By Mike McMahan, LPC
Recently, Dorkly published this amusing mashup video which shows the havoc that might occur if our favorite iconic video game characters received a power up device from a different game. I think it’s fair to say “all hell would break loose” and that major ass kicking would occur. The video shows what could happen, and it’s funny and awesome.
Most of us don’t have access to fire flowers or other magical items in our everyday lives (If you know where I can get a fire flower, let me know. It might come in handy at work or in 5 o’clock traffic). But I do believe that we can expand the coping tools that we have at our disposal by looking at others we admire and seeing how they do it: that person might be a friend, family member, or Link. OK, maybe not Link.
Think of a person in your life your look up to or admire. You don’t have to believe this person is perfect—after all, who is? They just need to have one or more qualities that you admire or perhaps aspire to have.
In my case, I have a friend who has a seemingly supernatural ability to stay calm, no matter what. I can only think of one occasion where he expressed anger or strongly reacted to a situation. I really admire this, as it helps him respond rationally to tough situations at work and to stay calm with the frustrations that life can sometimes deal in spades. I would like this skill because while I can stay reasonably calm, I am nowhere near as serene as my friend and his Buddha-esque state of relaxation. I think it’s important to choose something that you want to make a marginal improvement with as you initially complete this exercise, as it is easier to make a long-lasting change when the basic building blocks are already present.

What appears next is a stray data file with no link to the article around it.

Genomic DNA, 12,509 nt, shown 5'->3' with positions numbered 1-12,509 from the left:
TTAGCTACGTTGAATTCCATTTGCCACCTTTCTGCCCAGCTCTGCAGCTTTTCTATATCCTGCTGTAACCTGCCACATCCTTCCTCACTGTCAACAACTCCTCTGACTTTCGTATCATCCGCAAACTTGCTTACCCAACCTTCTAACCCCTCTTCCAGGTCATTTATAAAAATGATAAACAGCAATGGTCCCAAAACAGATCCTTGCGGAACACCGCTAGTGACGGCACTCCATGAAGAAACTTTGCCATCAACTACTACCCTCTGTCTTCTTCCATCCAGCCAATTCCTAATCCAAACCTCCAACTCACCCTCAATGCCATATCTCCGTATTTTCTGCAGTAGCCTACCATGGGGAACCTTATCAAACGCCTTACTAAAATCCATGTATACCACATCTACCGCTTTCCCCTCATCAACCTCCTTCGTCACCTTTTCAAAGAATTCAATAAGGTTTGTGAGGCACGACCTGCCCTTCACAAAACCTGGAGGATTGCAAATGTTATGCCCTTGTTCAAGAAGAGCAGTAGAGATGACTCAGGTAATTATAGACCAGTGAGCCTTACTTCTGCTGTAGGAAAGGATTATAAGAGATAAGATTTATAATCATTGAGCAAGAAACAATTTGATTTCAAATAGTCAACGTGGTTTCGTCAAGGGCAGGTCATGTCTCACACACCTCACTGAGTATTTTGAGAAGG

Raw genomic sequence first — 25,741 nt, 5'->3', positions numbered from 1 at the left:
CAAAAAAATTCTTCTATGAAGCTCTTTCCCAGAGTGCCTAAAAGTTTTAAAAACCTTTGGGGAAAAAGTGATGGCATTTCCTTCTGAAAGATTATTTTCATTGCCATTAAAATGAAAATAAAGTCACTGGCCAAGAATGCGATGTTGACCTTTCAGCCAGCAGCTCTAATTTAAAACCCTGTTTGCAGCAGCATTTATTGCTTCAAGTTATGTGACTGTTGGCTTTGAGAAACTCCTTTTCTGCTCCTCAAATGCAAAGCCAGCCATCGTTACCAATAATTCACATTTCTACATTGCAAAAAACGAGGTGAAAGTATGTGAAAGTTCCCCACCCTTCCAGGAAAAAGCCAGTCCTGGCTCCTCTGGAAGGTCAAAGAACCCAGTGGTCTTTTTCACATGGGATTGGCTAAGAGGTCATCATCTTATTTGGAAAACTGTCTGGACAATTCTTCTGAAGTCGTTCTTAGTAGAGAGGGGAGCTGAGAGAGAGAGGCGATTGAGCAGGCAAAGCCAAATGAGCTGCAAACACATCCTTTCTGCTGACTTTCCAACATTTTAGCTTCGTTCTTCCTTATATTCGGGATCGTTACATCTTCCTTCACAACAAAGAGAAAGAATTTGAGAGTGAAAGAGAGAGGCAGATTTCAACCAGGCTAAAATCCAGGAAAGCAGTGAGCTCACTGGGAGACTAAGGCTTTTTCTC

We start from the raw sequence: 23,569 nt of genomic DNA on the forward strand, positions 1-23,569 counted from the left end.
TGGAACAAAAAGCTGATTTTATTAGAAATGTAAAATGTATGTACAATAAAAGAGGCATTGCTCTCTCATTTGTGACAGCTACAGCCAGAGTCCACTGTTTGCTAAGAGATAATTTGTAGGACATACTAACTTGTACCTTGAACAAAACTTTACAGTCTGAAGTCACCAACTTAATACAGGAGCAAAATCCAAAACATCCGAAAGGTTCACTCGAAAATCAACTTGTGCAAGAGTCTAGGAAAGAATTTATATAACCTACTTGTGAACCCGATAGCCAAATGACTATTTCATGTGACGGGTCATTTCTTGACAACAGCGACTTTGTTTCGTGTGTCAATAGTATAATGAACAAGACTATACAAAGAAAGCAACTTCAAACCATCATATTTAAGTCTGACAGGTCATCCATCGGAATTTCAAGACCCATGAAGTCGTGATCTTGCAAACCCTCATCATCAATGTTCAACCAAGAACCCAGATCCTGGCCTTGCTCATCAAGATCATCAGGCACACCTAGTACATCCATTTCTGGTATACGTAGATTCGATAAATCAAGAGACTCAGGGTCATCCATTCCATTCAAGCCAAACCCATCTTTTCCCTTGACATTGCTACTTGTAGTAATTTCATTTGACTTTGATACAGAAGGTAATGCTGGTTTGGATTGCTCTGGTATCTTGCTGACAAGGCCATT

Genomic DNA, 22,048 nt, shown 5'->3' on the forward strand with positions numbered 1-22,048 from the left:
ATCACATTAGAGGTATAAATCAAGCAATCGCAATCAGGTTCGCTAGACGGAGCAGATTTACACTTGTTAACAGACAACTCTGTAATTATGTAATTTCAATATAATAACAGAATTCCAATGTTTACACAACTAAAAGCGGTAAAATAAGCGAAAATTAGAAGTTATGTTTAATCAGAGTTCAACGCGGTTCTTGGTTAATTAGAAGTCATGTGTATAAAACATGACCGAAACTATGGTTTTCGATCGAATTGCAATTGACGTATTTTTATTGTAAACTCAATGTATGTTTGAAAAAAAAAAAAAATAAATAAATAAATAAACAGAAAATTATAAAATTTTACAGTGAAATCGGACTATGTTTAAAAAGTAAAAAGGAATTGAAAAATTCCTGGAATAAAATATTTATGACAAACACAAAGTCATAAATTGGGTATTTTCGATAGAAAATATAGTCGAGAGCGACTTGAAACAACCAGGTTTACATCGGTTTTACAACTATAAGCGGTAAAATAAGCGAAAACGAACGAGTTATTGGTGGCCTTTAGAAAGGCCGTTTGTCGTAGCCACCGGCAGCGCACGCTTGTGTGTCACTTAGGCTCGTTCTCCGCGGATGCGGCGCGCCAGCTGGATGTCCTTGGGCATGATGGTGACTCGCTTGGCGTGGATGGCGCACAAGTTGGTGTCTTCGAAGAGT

So once you’ve chosen a quality you’d like to possess (or in this case, a “power up”) ask yourself the following questions.
I think in the case of my example, I would like to be able to stay calmer with everyday work frustrations. It would be helpful, because when I stay calm, I am able to think more clearly and make better decisions. I think if I stayed calmer, people would trust in my decisions more because they would know they I was always acting with rationality and logic, rather than emotion and frustration. I think that when people have more confidence in my decisions, they will feel more confident themselves in implementing them. In turn, I suspect this would increase my confidence.
Something to consider once you have completed these questions is: what if I acted in the way I want to be seen? For example, in my case, if I acted more confident in decisions, would it help me stay more calm? This may or may not be true, but sometimes we can act in such a way that what we perceive as the end result may help us build the initial skill. While it’s tricky and can be counterintuitive, I know it can work, as I’ve seen it be successful with my clients.
So ask yourself: what is a power up not currently available in my personal video game, and how can I borrow this from someone else’s game?
Mike McMahan, LPC, is a psychotherapist based in San Antonio, Tx.
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Therapy Goes POP
Perspectives on therapy and mental health as viewed through the lens of popular culture